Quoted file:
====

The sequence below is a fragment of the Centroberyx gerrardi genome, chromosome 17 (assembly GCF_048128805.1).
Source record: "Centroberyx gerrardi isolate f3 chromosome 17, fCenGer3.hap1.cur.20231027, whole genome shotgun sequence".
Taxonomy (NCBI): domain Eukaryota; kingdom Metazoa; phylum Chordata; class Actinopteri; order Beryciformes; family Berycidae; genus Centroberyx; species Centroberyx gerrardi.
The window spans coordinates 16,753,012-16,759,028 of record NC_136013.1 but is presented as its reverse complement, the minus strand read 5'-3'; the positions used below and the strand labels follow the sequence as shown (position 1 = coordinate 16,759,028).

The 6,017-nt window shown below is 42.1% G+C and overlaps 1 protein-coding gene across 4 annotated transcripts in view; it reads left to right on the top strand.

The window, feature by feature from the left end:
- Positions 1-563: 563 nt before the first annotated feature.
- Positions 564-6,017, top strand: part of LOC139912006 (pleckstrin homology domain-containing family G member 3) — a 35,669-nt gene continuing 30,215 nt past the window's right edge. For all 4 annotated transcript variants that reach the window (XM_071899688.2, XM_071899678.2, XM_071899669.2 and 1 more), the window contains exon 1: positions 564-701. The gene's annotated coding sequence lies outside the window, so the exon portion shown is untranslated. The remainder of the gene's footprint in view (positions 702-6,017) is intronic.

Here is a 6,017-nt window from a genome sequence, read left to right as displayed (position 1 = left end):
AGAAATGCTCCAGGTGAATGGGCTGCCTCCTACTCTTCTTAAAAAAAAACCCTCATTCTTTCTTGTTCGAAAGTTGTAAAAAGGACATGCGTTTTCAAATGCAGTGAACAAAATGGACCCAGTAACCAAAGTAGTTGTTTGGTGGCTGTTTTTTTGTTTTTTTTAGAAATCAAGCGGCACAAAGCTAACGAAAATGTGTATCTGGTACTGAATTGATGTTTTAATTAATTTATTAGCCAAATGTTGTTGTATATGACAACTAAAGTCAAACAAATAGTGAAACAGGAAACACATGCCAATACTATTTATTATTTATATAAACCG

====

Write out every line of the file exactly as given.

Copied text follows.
The sequence below is a fragment of the Centroberyx gerrardi genome, chromosome 17 (assembly GCF_048128805.1).
Source record: "Centroberyx gerrardi isolate f3 chromosome 17, fCenGer3.hap1.cur.20231027, whole genome shotgun sequence".
Taxonomy (NCBI): domain Eukaryota; kingdom Metazoa; phylum Chordata; class Actinopteri; order Beryciformes; family Berycidae; genus Centroberyx; species Centroberyx gerrardi.
The window spans coordinates 16,753,012-16,759,028 of record NC_136013.1 but is presented as its reverse complement, the minus strand read 5'-3'; the positions used below and the strand labels follow the sequence as shown (position 1 = coordinate 16,759,028).

The 6,017-nt window shown below is 42.1% G+C and overlaps 1 protein-coding gene across 4 annotated transcripts in view; it reads left to right on the top strand.

The window, feature by feature from the left end:
- Positions 1-563: 563 nt before the first annotated feature.
- Positions 564-6,017, top strand: part of LOC139912006 (pleckstrin homology domain-containing family G member 3) — a 35,669-nt gene continuing 30,215 nt past the window's right edge. For all 4 annotated transcript variants that reach the window (XM_071899688.2, XM_071899678.2, XM_071899669.2 and 1 more), the window contains exon 1: positions 564-701. The gene's annotated coding sequence lies outside the window, so the exon portion shown is untranslated. The remainder of the gene's footprint in view (positions 702-6,017) is intronic.

Here is a 6,017-nt window from a genome sequence, read left to right as displayed (position 1 = left end):
AGAAATGCTCCAGGTGAATGGGCTGCCTCCTACTCTTCTTAAAAAAAAACCCTCATTCTTTCTTGTTCGAAAGTTGTAAAAAGGACATGCGTTTTCAAATGCAGTGAACAAAATGGACCCAGTAACCAAAGTAGTTGTTTGGTGGCTGTTTTTTTGTTTTTTTTAGAAATCAAGCGGCACAAAGCTAACGAAAATGTGTATCTGGTACTGAATTGATGTTTTAATTAATTTATTAGCCAAATGTTGTTGTATATGACAACTAAAGTCAAACAAATAGTGAAACAGGAAACACATGCCAATACTATTTATTATTTATATAAACCG